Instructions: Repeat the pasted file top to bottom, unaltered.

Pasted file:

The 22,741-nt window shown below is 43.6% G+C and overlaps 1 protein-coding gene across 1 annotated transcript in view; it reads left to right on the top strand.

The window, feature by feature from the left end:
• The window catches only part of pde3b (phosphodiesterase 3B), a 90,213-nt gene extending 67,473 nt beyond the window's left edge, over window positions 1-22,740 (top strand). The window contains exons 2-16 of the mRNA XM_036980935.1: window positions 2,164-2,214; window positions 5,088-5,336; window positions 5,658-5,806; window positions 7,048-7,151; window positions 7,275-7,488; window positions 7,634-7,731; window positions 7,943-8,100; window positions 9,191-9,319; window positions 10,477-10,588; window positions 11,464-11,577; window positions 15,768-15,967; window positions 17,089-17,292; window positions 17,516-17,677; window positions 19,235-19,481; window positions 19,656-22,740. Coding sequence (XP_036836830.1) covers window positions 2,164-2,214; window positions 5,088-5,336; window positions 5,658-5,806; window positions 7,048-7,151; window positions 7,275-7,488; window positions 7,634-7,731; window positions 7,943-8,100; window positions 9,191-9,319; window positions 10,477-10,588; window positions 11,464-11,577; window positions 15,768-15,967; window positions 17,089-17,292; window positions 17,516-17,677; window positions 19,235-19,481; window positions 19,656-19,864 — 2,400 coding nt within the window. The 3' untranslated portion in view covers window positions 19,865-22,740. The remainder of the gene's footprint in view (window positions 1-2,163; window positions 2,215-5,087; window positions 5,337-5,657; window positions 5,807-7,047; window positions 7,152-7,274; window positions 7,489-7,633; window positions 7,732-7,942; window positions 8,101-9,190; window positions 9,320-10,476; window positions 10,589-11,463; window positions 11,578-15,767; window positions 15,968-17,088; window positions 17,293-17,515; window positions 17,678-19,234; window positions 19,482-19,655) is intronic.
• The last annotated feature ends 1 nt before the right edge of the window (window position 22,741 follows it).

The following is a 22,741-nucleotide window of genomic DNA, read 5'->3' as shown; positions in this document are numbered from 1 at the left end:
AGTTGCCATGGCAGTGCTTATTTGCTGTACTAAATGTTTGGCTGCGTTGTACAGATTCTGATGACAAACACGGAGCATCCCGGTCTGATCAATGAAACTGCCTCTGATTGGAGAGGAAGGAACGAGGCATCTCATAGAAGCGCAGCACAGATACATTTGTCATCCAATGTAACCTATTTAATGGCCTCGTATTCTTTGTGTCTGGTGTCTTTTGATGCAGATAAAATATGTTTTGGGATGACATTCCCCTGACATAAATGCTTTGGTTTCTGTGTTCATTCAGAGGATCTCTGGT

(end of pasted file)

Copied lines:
The 22,741-nt window shown below is 43.6% G+C and overlaps 1 protein-coding gene across 1 annotated transcript in view; it reads left to right on the top strand.

The window, feature by feature from the left end:
• The window catches only part of pde3b (phosphodiesterase 3B), a 90,213-nt gene extending 67,473 nt beyond the window's left edge, over window positions 1-22,740 (top strand). The window contains exons 2-16 of the mRNA XM_036980935.1: window positions 2,164-2,214; window positions 5,088-5,336; window positions 5,658-5,806; window positions 7,048-7,151; window positions 7,275-7,488; window positions 7,634-7,731; window positions 7,943-8,100; window positions 9,191-9,319; window positions 10,477-10,588; window positions 11,464-11,577; window positions 15,768-15,967; window positions 17,089-17,292; window positions 17,516-17,677; window positions 19,235-19,481; window positions 19,656-22,740. Coding sequence (XP_036836830.1) covers window positions 2,164-2,214; window positions 5,088-5,336; window positions 5,658-5,806; window positions 7,048-7,151; window positions 7,275-7,488; window positions 7,634-7,731; window positions 7,943-8,100; window positions 9,191-9,319; window positions 10,477-10,588; window positions 11,464-11,577; window positions 15,768-15,967; window positions 17,089-17,292; window positions 17,516-17,677; window positions 19,235-19,481; window positions 19,656-19,864 — 2,400 coding nt within the window. The 3' untranslated portion in view covers window positions 19,865-22,740. The remainder of the gene's footprint in view (window positions 1-2,163; window positions 2,215-5,087; window positions 5,337-5,657; window positions 5,807-7,047; window positions 7,152-7,274; window positions 7,489-7,633; window positions 7,732-7,942; window positions 8,101-9,190; window positions 9,320-10,476; window positions 10,589-11,463; window positions 11,578-15,767; window positions 15,968-17,088; window positions 17,293-17,515; window positions 17,678-19,234; window positions 19,482-19,655) is intronic.
• The last annotated feature ends 1 nt before the right edge of the window (window position 22,741 follows it).

The following is a 22,741-nucleotide window of genomic DNA, read 5'->3' as shown; positions in this document are numbered from 1 at the left end:
AGTTGCCATGGCAGTGCTTATTTGCTGTACTAAATGTTTGGCTGCGTTGTACAGATTCTGATGACAAACACGGAGCATCCCGGTCTGATCAATGAAACTGCCTCTGATTGGAGAGGAAGGAACGAGGCATCTCATAGAAGCGCAGCACAGATACATTTGTCATCCAATGTAACCTATTTAATGGCCTCGTATTCTTTGTGTCTGGTGTCTTTTGATGCAGATAAAATATGTTTTGGGATGACATTCCCCTGACATAAATGCTTTGGTTTCTGTGTTCATTCAGAGGATCTCTGGT